Sean Corrigan makes some interesting comments about the current problems with banking. If the basic tenets of free-market "capitalism" include the full recognition of property rights, the sanctity of voluntary contract, and the relegation of government to a minimalist role as arbiter – and, reluctantly, as enforcer – of last resort.... the roots of today’s woes lie not in whether this or that regulation was sufficiently well-crafted or implemented, but rather go deeper into the issue of whether banking as currently instituted is – in any way, shape, or form – an activity consonant with such principles.
This is the guts of the problem. Modern banking is fraudulent.
Firstly, the ability of banks to create money simply by making a book entry in favour of a borrower, without first asking whether anyone else would be willing to place their previously earned cash at the latter’s disposal, is nothing other than a legalized act of counterfeiting or, if you prefer, an act of "watering" the stock of claims upon the totality of private property; of diluting the existing "shareholders" rights to the social product without their prior consent.
Secondly, the fact that depositors are led to believe that they do not relinquish any rights over the funds they entrust to the banks – when, in fact, they are no more than the unsecured creditors of a commingled holding – leads to the reprehensible business of promising demand account customers instant access to "their" cash, while being fully aware that such a promise is wholly fraudulent since the bulk of this "cash" will be rapidly deployed to "fund" any number of the long term, potentially illiquid ventures being undertaken by the bank’s lending department.
The fact is that, by some twisted thread of history, banks have been accorded the unjust privilege of being allowed to ignore the absolutely crucial lines of demarcation between four, wholly beneficial, but utterly distinct, roles.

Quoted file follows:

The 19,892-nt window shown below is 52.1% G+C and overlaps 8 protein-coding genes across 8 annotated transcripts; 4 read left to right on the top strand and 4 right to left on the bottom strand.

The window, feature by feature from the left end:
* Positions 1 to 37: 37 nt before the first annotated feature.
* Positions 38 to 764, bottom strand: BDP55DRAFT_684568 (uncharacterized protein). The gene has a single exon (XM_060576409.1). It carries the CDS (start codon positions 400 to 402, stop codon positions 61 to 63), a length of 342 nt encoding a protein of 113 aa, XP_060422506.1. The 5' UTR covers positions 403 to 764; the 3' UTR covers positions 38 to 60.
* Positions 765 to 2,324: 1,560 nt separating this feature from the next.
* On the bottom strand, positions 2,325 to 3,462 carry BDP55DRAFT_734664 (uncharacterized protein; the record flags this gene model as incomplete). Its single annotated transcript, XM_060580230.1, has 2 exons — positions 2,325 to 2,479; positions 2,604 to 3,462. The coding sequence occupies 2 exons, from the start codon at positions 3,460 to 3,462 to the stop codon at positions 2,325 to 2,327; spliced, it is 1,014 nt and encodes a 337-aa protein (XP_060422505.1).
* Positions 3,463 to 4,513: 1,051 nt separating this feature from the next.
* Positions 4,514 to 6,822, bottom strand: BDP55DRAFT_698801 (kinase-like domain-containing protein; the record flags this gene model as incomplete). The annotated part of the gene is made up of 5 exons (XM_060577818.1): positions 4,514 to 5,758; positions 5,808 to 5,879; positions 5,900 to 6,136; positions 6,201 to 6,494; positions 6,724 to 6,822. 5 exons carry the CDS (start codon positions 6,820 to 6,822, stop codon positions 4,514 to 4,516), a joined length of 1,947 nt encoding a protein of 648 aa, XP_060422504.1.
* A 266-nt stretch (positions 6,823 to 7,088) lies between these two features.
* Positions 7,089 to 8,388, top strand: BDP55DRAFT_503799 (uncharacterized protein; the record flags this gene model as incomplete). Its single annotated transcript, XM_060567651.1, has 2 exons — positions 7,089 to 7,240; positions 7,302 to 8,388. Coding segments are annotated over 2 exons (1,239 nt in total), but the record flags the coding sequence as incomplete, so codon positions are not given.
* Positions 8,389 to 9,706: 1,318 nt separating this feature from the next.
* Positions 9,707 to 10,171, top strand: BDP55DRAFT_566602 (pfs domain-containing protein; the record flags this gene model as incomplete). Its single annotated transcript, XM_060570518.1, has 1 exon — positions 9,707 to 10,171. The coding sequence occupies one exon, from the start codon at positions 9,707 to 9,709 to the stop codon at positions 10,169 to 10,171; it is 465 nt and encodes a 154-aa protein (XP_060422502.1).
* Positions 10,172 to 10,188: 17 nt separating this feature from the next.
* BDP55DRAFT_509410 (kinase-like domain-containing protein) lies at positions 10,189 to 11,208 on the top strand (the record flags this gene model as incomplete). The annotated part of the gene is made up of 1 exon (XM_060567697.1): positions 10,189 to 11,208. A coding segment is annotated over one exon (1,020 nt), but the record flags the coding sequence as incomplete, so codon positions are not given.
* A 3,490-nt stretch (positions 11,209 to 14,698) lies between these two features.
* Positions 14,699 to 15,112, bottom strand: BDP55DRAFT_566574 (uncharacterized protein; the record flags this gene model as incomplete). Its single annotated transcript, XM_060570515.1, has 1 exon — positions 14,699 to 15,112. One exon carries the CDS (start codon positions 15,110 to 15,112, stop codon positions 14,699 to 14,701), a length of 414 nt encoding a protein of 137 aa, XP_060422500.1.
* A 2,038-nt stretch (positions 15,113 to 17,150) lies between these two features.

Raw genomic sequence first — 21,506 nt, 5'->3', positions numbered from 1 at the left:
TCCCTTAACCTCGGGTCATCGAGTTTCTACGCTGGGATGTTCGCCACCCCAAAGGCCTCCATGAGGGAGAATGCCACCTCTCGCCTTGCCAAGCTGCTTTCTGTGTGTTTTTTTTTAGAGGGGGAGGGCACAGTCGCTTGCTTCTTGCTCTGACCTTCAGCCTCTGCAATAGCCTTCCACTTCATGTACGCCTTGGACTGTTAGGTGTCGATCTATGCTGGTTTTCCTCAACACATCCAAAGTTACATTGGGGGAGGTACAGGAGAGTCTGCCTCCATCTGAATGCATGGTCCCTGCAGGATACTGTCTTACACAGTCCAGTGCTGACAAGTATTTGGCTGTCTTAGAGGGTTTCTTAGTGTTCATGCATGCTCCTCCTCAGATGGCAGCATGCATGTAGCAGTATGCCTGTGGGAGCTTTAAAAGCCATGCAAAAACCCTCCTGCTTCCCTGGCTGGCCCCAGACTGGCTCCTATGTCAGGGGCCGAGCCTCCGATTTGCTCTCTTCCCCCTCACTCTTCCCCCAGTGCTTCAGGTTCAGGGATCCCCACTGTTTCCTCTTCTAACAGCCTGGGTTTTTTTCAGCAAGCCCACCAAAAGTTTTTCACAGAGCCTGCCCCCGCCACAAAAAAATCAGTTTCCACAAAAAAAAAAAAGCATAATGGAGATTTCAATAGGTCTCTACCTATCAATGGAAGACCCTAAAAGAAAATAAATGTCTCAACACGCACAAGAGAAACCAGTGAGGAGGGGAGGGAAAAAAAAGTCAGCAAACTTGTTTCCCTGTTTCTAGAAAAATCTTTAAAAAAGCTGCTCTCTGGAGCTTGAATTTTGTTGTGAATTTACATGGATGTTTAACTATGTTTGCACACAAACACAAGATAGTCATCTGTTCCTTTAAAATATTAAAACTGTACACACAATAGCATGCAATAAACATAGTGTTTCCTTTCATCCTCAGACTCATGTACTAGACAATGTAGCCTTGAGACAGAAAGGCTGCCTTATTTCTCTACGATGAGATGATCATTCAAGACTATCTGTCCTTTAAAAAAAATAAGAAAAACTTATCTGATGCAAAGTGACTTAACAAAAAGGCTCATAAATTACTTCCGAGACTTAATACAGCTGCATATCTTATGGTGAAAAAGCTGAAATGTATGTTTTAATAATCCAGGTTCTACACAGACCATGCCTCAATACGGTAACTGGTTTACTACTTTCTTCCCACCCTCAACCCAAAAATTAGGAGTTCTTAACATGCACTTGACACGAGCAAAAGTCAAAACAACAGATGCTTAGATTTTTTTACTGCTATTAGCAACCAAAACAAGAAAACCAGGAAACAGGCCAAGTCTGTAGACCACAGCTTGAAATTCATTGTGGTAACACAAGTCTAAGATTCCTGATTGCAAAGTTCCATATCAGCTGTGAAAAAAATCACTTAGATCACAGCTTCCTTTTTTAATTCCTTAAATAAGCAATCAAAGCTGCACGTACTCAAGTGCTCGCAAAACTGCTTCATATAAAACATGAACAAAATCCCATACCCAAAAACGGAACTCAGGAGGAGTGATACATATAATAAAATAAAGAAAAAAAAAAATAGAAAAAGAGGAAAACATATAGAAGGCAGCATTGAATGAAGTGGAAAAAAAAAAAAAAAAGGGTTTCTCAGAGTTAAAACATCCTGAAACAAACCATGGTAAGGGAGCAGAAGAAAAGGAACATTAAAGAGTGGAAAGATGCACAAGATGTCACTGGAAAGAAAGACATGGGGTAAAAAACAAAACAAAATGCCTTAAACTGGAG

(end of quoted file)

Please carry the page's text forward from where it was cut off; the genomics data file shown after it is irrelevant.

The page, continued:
Monies given into their possession in their guise as "giro," or transmission, agents, or as the custodians of what are, today, largely virtual safety deposit-boxes, are one thing: quite another are the resources entrusted to them in their equally laudable function as asset managers whose job is profitably to invest their customers’ term deposits in a range of what are presumed to be creditworthy ventures.
A third – individually irreproachable – business is that of facilitating the raising and transfer of capital between customers; mobilizing savings, large and small, in order to fund entrepreneurial attempts at wealth creation, whether through arranging trade finance or by bringing issues to the bond and stock markets.
Finally, there is no intrinsic demerit to bankers speculating either with their own capital or, indeed, with that of those clients who are fully cognizant of the fact that their money will be used to bankroll an attempt to outguess other traders and to pre-empt changes in the valuation of securities, currencies, or commodities.
The underlying problem is that banks have been granted the right indiscriminately to mix all four of these often incompatible activities. This gives rise to an unhealthy promiscuity, corrupting their fiduciary duties, introducing irreconcilable conflicts of interest, and opening up countless opportunities for a wholly legal embezzlement which has a small, but significant, chance of going horribly awry – as today’s events have once more forcibly brought home.
....all that is needed is for the same basic principles of law to apply to banks as to any other commercial enterprise, in a manner that they have never done heretofore.
If the basic tenets of free-market "capitalism" include the full recognition of property rights, the sanctity of voluntary contract, and the relegation of government to a minimalist role as arbiter – and, reluctantly, as enforcer – of last resort.... the roots of today’s woes lie not in whether this or that regulation was sufficiently well-crafted or implemented, but rather go deeper into the issue of whether banking as currently instituted is – in any way, shape, or form – an activity consonant with such principles.